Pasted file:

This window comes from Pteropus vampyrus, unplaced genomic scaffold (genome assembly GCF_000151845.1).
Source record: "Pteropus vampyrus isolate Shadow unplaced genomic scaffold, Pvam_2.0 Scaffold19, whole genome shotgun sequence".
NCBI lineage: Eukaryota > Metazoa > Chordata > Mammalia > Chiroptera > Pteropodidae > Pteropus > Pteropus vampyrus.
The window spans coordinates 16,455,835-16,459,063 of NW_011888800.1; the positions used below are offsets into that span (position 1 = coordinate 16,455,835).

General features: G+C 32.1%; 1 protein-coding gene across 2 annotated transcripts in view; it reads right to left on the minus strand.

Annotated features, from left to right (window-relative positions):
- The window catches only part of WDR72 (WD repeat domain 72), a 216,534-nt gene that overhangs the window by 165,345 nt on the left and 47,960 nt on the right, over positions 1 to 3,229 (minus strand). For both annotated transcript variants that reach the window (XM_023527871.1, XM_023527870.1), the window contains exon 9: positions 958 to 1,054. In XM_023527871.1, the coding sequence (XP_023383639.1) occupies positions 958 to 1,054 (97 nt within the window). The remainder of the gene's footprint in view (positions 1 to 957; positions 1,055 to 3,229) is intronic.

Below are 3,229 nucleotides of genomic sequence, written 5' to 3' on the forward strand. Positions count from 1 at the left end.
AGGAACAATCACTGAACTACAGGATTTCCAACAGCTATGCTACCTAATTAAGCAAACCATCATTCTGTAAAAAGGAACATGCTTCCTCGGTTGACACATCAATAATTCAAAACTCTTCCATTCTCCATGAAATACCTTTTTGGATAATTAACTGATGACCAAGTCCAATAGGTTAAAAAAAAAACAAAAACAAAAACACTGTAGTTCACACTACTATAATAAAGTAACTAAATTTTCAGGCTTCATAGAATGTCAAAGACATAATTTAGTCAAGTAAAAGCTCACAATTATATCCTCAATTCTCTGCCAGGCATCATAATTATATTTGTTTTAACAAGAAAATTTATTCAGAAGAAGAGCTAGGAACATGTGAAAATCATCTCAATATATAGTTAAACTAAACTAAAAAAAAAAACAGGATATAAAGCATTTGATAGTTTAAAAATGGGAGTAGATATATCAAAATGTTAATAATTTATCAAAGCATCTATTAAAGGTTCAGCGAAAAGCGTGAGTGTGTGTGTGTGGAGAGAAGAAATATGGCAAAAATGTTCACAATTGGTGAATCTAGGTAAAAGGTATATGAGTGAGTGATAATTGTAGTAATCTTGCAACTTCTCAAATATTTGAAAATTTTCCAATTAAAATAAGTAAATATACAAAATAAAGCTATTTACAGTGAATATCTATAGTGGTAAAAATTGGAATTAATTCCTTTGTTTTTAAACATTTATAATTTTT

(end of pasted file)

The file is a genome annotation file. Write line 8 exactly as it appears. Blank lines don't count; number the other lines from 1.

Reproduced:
Below are 3,229 nucleotides of genomic sequence, written 5' to 3' on the forward strand. Positions count from 1 at the left end.